In the handful of competitive state House and Senate districts, Alabama Democratic candidates are maintaining impressive levels of fundraising and mobilizing, all despite districts being drawn to preserve the Republican super-majority in the state.
Nationally, Democrats are seeking to politically capitalize on the recent legislative victories by the Biden administration, as well as the landmark Dobbs v. Jackson Women’s Health Organization decision by the U.S Supreme Court in late June, which ended the constitutional right to an abortion.
Whether the increases in voter registration, particularly among women, seen in other states and the rising polling numbers for Democrats leading into the 2022 midterms affect state-level races in Alabama remains to be seen. Alabama Secretary of State John Merrill said in an interview with APR that there has not been a noticeable increase in voter registration among women, as has happened elsewhere.
“We have averaged about 5300 new voters being registered each week since I’ve been the Secretary,” Merrill said. “Some weeks has been higher than others. Some weeks it’s a little bit lower. I don’t ever remember being below about 3000. I don’t ever remember being above about 9000. But that’s when we’ve been coming up on an election or something’s been going on. But we have not seen a change in that well before Roe v. Wade was overturned by the Dobbs decision.”
Demographic shifts infusing more Democratic-leaning voters into toss-up districts, particularly in major metropolitan areas, as well as the number of funds generated by some campaigns, are contributing reasons for Democratic candidates performing as they have in the few competitive districts remaining — despite the overall demographic makeup heavily favoring continued Republican supremacy.
The current Democratic makeup of the Alabama State Legislature is 28 Democratic Representatives in the state House, and eight Democratic Senators in the state Senate, for a total of 36 elected officials registered as Democrats in both chambers.
Those competitive district-level races, as acknowledged by most observers, include but are not limited to:
Alabama state Senate districts:
- District 2, between Democratic Nominee Kim Lewis and incumbent Republican state Sen. Tom Butler, R-Huntsville;
- District 7, between Democratic Nominee Korey Wilson and incumbent Republican state Sen. Sam Givhan, R-Huntsville;
- District 21, between Democratic nominee Lisa Ward and incumbent state Sen. Gerald Allen, R-Tuscaloosa;
- District 27, between Democratic nominee Sherri Reese and Republican nominee Jay Hovey.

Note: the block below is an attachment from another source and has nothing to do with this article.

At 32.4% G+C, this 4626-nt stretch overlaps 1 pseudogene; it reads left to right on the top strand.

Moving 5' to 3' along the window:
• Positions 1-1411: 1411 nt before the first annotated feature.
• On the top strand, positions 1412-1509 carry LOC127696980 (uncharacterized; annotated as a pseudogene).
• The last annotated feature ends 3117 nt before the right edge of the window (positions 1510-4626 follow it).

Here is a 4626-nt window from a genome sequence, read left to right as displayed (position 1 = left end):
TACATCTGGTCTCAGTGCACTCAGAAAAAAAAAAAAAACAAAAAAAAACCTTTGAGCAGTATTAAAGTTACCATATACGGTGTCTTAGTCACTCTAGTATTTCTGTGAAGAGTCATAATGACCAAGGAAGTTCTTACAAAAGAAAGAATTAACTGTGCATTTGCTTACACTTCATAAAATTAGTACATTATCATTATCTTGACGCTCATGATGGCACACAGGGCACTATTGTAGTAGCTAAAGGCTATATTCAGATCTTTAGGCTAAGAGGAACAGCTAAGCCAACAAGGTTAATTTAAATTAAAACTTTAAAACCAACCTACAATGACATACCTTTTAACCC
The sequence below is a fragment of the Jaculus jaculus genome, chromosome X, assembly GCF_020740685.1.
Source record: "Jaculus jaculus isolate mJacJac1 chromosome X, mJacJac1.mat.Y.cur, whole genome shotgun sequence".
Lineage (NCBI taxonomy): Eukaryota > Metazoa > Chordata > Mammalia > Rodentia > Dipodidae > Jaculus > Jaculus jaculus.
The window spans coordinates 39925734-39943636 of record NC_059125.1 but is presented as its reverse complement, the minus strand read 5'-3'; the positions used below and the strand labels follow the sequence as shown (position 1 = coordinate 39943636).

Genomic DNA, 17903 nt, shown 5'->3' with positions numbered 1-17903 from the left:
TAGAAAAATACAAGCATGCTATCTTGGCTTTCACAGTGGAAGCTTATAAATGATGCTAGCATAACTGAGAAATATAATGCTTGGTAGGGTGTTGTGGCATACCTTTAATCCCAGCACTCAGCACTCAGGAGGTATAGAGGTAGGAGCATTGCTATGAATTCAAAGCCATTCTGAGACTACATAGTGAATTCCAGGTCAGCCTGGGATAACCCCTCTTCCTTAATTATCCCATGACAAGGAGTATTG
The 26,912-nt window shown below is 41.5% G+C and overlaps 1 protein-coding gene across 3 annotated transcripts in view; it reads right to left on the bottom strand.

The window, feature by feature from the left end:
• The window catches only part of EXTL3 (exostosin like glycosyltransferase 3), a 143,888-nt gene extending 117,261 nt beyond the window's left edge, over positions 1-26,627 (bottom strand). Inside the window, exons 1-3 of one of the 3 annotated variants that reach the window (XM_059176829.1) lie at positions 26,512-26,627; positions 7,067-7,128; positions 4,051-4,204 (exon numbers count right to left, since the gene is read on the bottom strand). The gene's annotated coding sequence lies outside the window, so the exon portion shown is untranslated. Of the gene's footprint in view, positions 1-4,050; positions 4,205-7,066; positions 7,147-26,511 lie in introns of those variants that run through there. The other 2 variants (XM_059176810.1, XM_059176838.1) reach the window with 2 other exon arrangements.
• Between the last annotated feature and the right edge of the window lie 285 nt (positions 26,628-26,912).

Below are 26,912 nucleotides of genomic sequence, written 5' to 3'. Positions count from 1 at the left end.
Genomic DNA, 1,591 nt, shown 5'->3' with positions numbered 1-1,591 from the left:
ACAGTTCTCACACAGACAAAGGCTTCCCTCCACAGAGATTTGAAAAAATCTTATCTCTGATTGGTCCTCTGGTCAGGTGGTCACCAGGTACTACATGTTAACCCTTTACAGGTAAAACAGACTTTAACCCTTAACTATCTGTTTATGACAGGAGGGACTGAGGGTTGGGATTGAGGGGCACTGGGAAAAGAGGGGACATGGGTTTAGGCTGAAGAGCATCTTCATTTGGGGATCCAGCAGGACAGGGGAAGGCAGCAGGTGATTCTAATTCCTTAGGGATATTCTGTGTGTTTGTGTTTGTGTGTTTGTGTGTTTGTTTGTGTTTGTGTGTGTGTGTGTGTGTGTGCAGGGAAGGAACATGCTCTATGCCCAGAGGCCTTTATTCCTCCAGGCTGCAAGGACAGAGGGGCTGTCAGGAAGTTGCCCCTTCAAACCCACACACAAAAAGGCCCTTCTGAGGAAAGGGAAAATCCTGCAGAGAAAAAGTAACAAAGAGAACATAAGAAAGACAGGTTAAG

Alabama state House districts:
- District 10, between Democratic nominee Marilyn Lands and Republican nominee David Cole.
- District 74, between Democratic nominee Phillip Ensler and incumbent Charlotte Meadows, R-Montgomery.
- District 63, between Democratic nominee Samuel Adams and incumbent Cynthia Almond, R-Tuscaloosa.
- District 47, between Democratic nominee Christian Coleman and Republican nominee Mike Shaw.
- District 25, between Democratic nominee Mallory Hagan and Republican nominee Phillip Rigsby.
In an interview with APR, Alabama Democratic co-chairwoman Tabitha Isner identified several Alabama state House and Senate districts where Democrats remain competitive and said that the party would put particular focus on those races, with an emphasis on the Alabama state Senate, for the upcoming general election in November.
“We are focusing on the ones where we think a strong ground game and a clear message will give us an opportunity to flip a district,” Isner said. “I’m happy to see that our candidates do have strong messages and are able to draw a clear contrast between themselves and their opponents and clearly communicate to the voters what the values are that they’re fighting for, and how the current leadership has let the state down.”
A district receiving attention in recent months has been Alabama state House District 25, which is the district of the outgoing Alabama Speaker of the House Mac McCutcheon, R-Monrovia, and a district that has been securely Republican for at least two decades.
Mallory Hagan, a former Democratic candidate for Alabama’s 3rd Congressional District and winner of the 2013 Miss America Contest, is the Democratic nominee in the 25th state House District and remains one of the few, if not the only Democrat this election cycle to outperform a Republican opponent in a district currently occupied by a Republican in both cash-on-hand and overall financial support.
According to financial records from the Alabama Secretary of State’s office, in the last month, Hagan has raised a little over $40,000, compared to her opponent, small business owner Phillip Rigsby, who raised approximately $10,435.
Total contributions to Risgby over the length of his campaign equal almost $99,000, according to the contribution records, with Hagan netting approximately $4,000 more for a total of $102,586.41.
“We have run a grassroots campaign,” Hagan said in an interview with APR. “We’ve had over 900 contributions to our race. The average donation is a little under $100, and what that means is that people are resonating with the energy that our campaign brings to this race and to politics and Alabama in general.”
Hagan said that reproductive rights are a key issue for potential voters that she’s encountered on the campaign trail in Madison County.
“When I’m knocking doors, every single day, the topic of conversation that continues to come to the forefront is the restoration of women’s reproductive rights, and in particular in cases of rape or incest,” Hagan said.
Hagan also mentions that she has seen a “noticeable” increase in women participating in her campaign after the Dobbs decision.
“We have seen an increase in volunteer outreach to our campaign from women, mothers, teachers, community organizers,” Hagan said. “Much of it is that my opponent has stated that he agrees with the abortion ban in place in Alabama even in cases of rape or incest, and I think people really understand that this is just the first step.”
The relatively suburban areas surrounding Huntsville have seen dramatic shifts in its population size over the past several years and is the scene of a second competitive race between state Sen. Tom Butler, R-Madison, and his Democratic Challenger Kim Lewis. Butler successfully warred off a Republican challenger and former state Senator for District 2, Bill Holtzclaw, during the May primaries and has spent a considerable amount of his over $1 million raised. Butler’s ending balance, as of August, is approximately $38,166.63, just over $10,000 more than Lewis’, who reports approximately $27,859.70, according to her campaign’s latest financial report.